Friday, July 24, 2015
The 14th Amendment
On February 8, 1861 the seven Southern States announced their secession from the Union they had pledged to join under the Constitution which included Article 1 Section 2; and a 3/5 of a person rule as far as slaves were concerned. This gave the more rural Southern states representation based on a population that included many slaves; whose votes went to their owners under the 3/5 provision. This was of course changed by the 14th Amendment in 1869.
The South violated the Constitution in seceding from the Union by claiming a Right under the 10th Amendment; which gives the States rights over certain issues; or powers; not relegated to the Federal Government. It sounds nice; but seceding violated Article 1 Section 4 which prohibits states from leaving the Union.
The 14th Amendment was, however, enacted under strange circumstances as the South was just getting back on its feet and re-establishing their state legislatures. North Carolina and South Carolina were the last 2 states to ratify the 14th Amendment, and only did so under duress. The 39th Congress made it mandatory for the states to ratify the Amendment as a condition of rejoining the Union. There are parts of the South where Amendment 14 is openly despised, and there has even been talk of trying to abolish it by Amendment, in much the same way as Prohibition; the 18th Amendment; was later repealed by the 21st Amendment.
This may sound far-fetched, but it’s really not. The crux of the argument for repeal would be that the states have a right under Article 1, Section 4; which gives the states the right to proscribe the time, place and manner in which to hold elections. That argument would hold that the state legislatures of the South; particularly North Carolina and South Carolina; were mandated to approve the 14th Amendment as a condition to re-join the Union. But a closer inspection of the text reveals that though they have that right, Congress may change or alter that law except for the choosing of Senators. Still, it would be a messy battle with much at stake.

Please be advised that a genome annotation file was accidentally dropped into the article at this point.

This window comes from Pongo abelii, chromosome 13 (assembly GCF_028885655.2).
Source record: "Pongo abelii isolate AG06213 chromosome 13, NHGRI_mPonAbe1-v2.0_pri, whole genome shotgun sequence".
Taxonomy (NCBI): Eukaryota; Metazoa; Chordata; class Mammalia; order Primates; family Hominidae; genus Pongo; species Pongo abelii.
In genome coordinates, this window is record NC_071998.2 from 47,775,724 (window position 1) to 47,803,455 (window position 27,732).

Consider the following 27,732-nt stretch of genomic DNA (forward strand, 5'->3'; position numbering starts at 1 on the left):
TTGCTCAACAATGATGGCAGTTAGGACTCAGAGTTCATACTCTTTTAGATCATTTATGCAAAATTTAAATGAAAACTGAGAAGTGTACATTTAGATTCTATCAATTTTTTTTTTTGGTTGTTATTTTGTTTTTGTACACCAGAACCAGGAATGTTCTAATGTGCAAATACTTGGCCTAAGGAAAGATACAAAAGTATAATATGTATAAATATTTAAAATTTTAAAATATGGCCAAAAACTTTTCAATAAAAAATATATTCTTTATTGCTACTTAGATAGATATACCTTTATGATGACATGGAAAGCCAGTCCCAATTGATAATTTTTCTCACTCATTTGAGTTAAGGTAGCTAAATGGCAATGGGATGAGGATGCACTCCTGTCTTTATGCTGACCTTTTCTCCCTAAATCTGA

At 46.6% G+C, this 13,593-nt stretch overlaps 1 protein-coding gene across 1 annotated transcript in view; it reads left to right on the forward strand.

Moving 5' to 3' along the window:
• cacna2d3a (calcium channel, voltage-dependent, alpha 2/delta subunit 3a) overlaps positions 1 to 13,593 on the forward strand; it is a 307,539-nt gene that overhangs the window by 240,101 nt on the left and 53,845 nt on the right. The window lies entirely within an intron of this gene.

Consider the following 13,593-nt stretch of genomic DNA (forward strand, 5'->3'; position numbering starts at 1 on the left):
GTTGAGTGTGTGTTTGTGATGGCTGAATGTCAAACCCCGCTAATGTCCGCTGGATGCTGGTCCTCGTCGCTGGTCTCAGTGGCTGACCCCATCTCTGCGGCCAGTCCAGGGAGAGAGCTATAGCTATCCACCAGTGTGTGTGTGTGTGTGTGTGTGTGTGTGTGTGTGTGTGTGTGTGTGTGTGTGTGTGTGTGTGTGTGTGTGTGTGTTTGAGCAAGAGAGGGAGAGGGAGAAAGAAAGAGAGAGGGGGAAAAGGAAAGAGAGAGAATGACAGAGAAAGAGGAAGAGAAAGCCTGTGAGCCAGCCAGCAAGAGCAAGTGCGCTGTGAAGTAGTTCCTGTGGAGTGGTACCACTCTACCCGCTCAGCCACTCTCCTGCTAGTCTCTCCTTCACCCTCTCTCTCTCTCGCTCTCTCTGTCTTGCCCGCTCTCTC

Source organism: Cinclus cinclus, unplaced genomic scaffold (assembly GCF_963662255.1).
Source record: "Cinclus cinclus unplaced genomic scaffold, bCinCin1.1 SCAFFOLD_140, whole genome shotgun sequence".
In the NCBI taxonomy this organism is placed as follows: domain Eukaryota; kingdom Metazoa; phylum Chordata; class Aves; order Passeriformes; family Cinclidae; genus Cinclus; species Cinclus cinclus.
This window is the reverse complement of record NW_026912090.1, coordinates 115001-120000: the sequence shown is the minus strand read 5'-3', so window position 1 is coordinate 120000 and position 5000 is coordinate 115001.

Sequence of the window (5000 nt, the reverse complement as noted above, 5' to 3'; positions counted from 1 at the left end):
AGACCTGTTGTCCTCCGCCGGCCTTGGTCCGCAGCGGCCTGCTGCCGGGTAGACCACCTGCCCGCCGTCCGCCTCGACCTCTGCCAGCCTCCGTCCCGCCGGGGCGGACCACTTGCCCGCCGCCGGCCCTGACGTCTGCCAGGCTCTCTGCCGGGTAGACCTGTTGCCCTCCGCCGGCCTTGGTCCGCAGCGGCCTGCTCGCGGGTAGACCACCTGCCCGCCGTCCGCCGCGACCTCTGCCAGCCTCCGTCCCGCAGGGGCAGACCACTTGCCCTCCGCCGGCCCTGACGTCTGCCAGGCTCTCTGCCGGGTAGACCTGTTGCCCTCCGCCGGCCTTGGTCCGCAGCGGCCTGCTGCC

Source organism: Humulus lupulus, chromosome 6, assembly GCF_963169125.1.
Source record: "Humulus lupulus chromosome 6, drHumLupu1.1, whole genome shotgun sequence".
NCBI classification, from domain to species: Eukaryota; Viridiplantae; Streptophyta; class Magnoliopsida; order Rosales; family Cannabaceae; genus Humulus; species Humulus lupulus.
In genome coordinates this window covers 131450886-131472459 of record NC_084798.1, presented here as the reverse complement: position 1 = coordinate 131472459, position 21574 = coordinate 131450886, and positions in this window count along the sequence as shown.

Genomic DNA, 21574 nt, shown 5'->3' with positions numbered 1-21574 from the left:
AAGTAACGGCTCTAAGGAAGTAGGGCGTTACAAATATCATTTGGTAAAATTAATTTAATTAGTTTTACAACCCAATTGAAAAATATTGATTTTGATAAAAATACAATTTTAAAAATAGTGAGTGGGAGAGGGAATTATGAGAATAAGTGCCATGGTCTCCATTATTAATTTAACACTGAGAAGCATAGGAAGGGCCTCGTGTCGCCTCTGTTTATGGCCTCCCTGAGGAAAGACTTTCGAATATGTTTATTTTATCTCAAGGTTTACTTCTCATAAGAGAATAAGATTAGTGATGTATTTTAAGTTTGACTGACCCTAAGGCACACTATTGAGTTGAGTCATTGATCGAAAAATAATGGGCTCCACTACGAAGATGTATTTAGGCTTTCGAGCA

As time went on the 14th Amendment became the “go to place” to fit in every perceived “right” which Americans wanted to include. Although I am in agreement with the issues at hand, I also think the 14th Amendment has become so overburdened that should it ever be repealed or amended it would affect many areas of our society. The 14th Amendment has become the easy path for expanding rights in all sorts of instances.
This sort of overburdening was not begun until after Women’s Suffrage; the 19th Amendment; which could have been added to the 15th Amendment giving the right to Vote to all men of any race. The problem with that would have been the ensuing call for universal suffrage at a time when black men were still routinely barred from voting in the Southern states. The implication of the 19th Amendment was that it had nothing to do with the precedent set up by the 15h Amendment. In other words; blacks were still not going to be able to vote. This is one of the instances in which bundling like-minded legislation would have resulted in a positive change.
Civil Rights and the Voting Rights Act both have their underpinnings in the 14th Amendment, and these protections should have been tacked onto that Amendment; making it stronger.
But the 14th Amendment now holds the Miranda Decision; which should have been founded under the 5th Amendment; the right to have due process; which would include an attorney and the right to remain silent.
Abortion and Same Sex Marriage are both rights which should have been held to exist under the 9th Amendment; “the enumeration of certain rights, shall not be construed to deny or disparage others retained by the people.”
This may all seem to be unimportant; and perhaps it is just a “parlor game” which I like to play when I have nothing better to do. But think of it this way; you’re mailing all of your valuables to a new home. Do you put them all in one envelope, or do you break it up into several packages so that you don’t lose it all in one shot? To put it more simply; you just don’t put all your eggs in one basket. This is especially true when there are other baskets lying around, waiting to be used.